Incidentally, although these therapies are seeing success, they receive little to no funding.

What needs to happen is for family caregivers to open their minds to the possibility that their loved one with dementia (be it Alzheimer’s, vascular dementia, frontotemporal , Lewy Body or whatever) can do MORE. Caregivers must challenge themselves to look for ways in which their loved ones can participate more in life. To do this, caregivers need to be proactive and they need to be enablers rather than disablers.

What people in the more advanced stages of dementia lack is the ability to express what would bring them pleasure, the capacity to plan out their day, to say: “You know what dear? Today I feel like visiting an art gallery.” (Alternatively, perhaps we caregivers and professionals have yet to understand how these desires might be communicated.)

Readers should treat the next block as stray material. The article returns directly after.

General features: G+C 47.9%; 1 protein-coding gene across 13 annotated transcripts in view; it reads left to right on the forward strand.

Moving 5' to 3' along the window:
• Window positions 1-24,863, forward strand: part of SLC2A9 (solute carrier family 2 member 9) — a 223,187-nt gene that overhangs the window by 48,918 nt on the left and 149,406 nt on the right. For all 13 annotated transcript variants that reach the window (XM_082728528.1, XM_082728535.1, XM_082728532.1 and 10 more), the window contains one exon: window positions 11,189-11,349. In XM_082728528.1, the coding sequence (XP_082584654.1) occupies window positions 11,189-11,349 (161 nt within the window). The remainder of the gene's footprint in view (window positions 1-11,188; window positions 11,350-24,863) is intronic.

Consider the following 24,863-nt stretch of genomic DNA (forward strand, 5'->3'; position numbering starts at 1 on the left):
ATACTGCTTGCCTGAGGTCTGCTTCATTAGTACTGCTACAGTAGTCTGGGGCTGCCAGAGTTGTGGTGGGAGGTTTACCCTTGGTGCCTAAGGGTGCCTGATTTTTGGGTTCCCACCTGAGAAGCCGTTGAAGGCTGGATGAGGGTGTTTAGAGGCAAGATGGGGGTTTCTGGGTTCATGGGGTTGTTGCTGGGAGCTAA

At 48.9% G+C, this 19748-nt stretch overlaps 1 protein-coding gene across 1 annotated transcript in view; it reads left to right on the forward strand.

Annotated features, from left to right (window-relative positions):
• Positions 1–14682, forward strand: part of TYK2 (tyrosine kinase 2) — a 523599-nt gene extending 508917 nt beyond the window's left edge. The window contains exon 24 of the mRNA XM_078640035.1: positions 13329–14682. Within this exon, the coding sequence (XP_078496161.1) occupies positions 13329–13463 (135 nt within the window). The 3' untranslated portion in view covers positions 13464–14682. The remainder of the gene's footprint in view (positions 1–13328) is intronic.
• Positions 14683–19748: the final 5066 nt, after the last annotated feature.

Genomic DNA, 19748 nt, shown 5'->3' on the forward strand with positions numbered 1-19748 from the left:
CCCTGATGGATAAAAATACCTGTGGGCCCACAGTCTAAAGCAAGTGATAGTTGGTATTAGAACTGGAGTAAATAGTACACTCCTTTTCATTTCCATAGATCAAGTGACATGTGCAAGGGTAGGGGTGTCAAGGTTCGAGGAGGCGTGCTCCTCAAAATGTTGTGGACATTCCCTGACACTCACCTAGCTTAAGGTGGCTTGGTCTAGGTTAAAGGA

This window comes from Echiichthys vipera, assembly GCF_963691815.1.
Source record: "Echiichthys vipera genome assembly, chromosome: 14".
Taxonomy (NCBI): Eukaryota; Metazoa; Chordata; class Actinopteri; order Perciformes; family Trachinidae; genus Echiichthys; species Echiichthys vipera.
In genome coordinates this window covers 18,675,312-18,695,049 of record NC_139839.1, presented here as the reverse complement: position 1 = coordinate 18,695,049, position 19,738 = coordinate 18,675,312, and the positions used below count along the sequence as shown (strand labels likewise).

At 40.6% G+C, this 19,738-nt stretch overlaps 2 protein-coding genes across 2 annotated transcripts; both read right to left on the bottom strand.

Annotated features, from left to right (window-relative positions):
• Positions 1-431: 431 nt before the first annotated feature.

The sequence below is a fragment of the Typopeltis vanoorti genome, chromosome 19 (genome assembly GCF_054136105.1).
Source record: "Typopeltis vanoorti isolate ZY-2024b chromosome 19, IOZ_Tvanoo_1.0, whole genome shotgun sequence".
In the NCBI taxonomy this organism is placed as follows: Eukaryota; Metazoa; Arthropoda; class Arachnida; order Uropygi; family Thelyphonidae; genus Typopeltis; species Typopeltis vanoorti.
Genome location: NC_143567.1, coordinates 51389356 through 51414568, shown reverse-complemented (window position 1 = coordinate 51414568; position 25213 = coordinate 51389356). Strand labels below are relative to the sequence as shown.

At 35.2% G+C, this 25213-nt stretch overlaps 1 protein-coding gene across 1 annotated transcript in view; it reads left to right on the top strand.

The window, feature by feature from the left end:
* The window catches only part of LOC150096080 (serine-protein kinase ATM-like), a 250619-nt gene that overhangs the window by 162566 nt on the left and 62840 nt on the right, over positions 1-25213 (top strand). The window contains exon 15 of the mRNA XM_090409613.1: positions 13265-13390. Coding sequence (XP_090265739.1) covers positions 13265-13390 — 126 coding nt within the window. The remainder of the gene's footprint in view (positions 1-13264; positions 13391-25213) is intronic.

Instead, caregivers need to try different things and see what works. Read a picture book. Plug in an iPod loaded with their favourite music. Visit the SPCA and pet some cats. Try painting or colouring. Sing a song together. Put a drum in front of them and a drum stick, and play along on another instrument. Adapt a favourite game so that both of you can participate in playing. Once you start looking, the possibilities are endless.

Trust me, it can be done. We did it with my mother, wheel-chair bound with vascular dementia. The biggest barrier to a person with dementia participating in activities he or she might enjoy are the people around that person–the people who make the decision whether or not to enable the person with dementia to participate. Caregivers are the gatekeepers to how the person with dementia is allowed to spend their time. So when you think about how your loved one is going to spend their days, do so with a view to figuring out what capabilities are going unused and what might bring a smile to his or her face.